HANNOVER: If you paid attention to your history lessons in school, you would know that in 1786, Francis Light arrived in Penang and founded George Town.
The settlement was named after King George III of Great Britain, who was from the then-ruling House of Hannover.
This royal house originated from the similarly named German city of Hannover, located in modern-day northwestern Germany.
Should you visit Hannover someday, one place you ought to visit is the Herrenhausen Garten, the royal garden of the Hanoverian kings.
Situated in the northwestern part of the city, Herrenhausen is considered to be among Europe’s best-preserved gardens from the 18th century Baroque era.
It remains open most times of the year, though the garden is most beautiful in summer. Visiting during winter guarantees cheaper tickets though!
Before marching out into the gardens, be sure to visit the Herrenhausen Palace Museum, accessible through the gift shop.
This is a good place to start your trip as it gives context and insight into the historical value of Herrenhausen and the city of Hannover.
Apparently, the palace had started off as a humble summer residence for the Hanoverian royals, before being expanded in the 1670s.
Ironically, the palace would be destroyed by British bombs in the Second World War, with the current structure being a recent reconstruction.
The surrounding gardens, on the other hand, were the brainchild of Princess Sophia, who was inspired by the famous royal gardens of Versailles in France.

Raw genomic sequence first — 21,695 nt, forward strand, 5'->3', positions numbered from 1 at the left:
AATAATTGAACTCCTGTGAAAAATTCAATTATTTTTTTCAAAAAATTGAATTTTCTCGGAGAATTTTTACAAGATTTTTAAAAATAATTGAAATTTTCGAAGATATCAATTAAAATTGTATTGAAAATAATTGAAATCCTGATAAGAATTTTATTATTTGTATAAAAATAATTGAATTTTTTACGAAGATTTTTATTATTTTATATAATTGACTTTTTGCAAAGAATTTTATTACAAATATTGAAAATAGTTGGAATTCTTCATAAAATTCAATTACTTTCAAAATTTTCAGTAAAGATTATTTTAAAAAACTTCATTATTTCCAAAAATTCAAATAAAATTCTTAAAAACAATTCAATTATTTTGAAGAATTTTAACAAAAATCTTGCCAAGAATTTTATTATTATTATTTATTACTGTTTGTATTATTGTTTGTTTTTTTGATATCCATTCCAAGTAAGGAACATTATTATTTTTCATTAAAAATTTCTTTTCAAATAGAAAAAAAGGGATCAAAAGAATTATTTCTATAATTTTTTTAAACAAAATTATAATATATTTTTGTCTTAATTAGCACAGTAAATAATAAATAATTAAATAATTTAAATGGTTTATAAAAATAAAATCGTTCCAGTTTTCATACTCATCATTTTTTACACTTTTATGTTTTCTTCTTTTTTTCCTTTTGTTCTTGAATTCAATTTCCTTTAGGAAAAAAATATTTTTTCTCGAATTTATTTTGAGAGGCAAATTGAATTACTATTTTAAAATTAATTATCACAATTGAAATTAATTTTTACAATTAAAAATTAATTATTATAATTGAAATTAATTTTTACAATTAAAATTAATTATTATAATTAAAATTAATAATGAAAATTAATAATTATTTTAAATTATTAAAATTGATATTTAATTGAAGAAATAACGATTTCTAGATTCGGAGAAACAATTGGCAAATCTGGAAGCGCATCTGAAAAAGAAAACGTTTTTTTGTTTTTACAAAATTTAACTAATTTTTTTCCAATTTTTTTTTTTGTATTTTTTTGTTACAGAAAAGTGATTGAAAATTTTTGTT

Under her instructions, the garden grew to encompass a little over 20 hectares of land, featuring rows of magnificent trees and just as many beautiful flowers.
The main attraction is the garden itself, which offers many spectacular views for the photographer in you to capture.
With how vast the gardens are, you are likely to spend up to two hours here, exploring the whole maze of a place.
Aside from trees and flowers, the buildings are worthy of a visit as well, even if the interiors are off-limits to most visitors.
The gardens are home to many 18th century statues of Greek and Roman mythological characters.
If trees, flowers and statues are not really your thing, perhaps another attraction on the other side of Hannover may be to your tastes.
Despite its name, the Neues Rathaus has no rodents in it, as far as the eye can see at least. It simply means “New Town Hall” and it is an apt description.
From the Herrenhausen Garten, it’s a 15-minute drive to the Neues Rathaus, conveniently located close to the city’s major museums.
“New” as it is, this historical building has actually dominated the city’s skyline for over a century now, having been completed in 1913.
This is the current administrative building of the city, having replaced the still-standing Old Town Hall built in medieval times.
It is quite the magnificent building, and can easily be mistaken for a palace of sorts. Quite appropriate, given that it apparently cost about 10 million deutschmarks (RM26 million today) to build.
For aspiring architects, a trip here will likely be a productive one as this is a genuinely beautiful place, with both the exterior and interior being awe-inspiring.
In the central area, statues of important figures stare down at visitors walking through the halls, which are decorated with reliefs depicting the everyday activities of Hanoverians.
This central area also houses four sets of city dioramas, one depicting the city in its medieval form, then the pre-war years, the war years and modern-day Hannover.
Most visitors to the Rathaus would take the opportunity to visit the viewing platform at the top of the dome. It is closed in winter.
This platform is accessible by a uniquely curved elevator, and once you get to the top, you will be treated to a panoramic view of Hannover.
Just behind the town hall is a beautiful lake and park, where one can enjoy an evening walk, or just rest after a tiring day of sightseeing.